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» human evolution and developmental biology

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image: The Neanderthal in the Mirror

The Neanderthal in the Mirror

By | August 1, 2016

Our evolutionary cousin is no longer a blundering caveman. Recent research has painted a picture of a human ancestor with culture, art, and advanced cognitive skills.

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image: Understanding Human Accelerated Regions

Understanding Human Accelerated Regions

By | August 1, 2016

Fast-evolving regions of the human genome differentiate our species from all other mammals.

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image: Decoding Human Accelerated Regions

Decoding Human Accelerated Regions

By | August 1, 2016

Do the portions of our genomes that set us apart from other animals hold the secret to human evolution?

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image: Humans Never Stopped Evolving

Humans Never Stopped Evolving

By | August 1, 2016

The emergence of blood abnormalities, an adult ability to digest milk, and changes in our physical appearance point to the continued evolution of the human race.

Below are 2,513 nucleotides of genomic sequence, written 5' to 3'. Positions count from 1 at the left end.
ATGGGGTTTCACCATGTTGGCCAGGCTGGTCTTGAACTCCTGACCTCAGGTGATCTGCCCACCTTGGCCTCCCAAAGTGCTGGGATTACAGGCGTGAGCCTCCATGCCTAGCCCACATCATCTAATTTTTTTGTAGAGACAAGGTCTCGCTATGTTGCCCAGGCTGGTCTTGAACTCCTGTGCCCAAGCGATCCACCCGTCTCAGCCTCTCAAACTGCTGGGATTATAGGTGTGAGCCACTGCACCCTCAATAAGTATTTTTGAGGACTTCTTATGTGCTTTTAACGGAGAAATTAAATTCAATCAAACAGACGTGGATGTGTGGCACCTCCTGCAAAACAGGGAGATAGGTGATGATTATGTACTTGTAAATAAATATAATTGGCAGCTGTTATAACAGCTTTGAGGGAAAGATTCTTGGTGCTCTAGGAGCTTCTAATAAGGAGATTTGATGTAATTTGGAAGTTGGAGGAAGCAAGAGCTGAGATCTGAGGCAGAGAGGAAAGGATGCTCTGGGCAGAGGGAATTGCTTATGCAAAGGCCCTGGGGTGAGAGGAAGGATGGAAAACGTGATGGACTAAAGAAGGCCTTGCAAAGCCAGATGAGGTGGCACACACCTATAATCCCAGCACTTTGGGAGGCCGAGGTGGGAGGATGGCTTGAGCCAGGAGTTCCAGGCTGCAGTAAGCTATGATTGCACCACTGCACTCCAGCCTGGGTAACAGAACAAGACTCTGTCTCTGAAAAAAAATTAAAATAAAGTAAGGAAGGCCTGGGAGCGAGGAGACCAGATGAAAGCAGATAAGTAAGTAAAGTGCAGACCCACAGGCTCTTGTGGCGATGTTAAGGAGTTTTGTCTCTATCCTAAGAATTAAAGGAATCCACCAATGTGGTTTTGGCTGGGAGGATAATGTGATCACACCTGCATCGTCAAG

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image: Contributors

Contributors

By | August 1, 2016

Meet some of the people featured in the August 2016 issue of The Scientist.

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image: Orangutan Imitates Human Speech

Orangutan Imitates Human Speech

By | July 27, 2016

Captive ape produces more than 500 vowel-like sounds, offering clues to how speech evolved in humans.

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image: New Timeline for <em>Homo naledi</em>

New Timeline for Homo naledi

By | July 6, 2016

The ancient human may have lived around 900,000 years ago—much more recently than first estimated.

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Ancient DNA research suggests that there were two independent agricultural revolutions more than 10,000 years ago.

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image: Oldest-Known “Hobbit”-like Fossils Found

Oldest-Known “Hobbit”-like Fossils Found

By | June 8, 2016

The 700,000-year-old teeth and jawbones of small hominins may be the oldest remnants of Homo floresiensis.

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image: Plastic Pollutants Can Harm Fish

Plastic Pollutants Can Harm Fish

By | June 6, 2016

European perch larvae exposed to environmentally relevant concentrations of polystyrene particles preferred to eat the microplastics in place of prey, according to a study.

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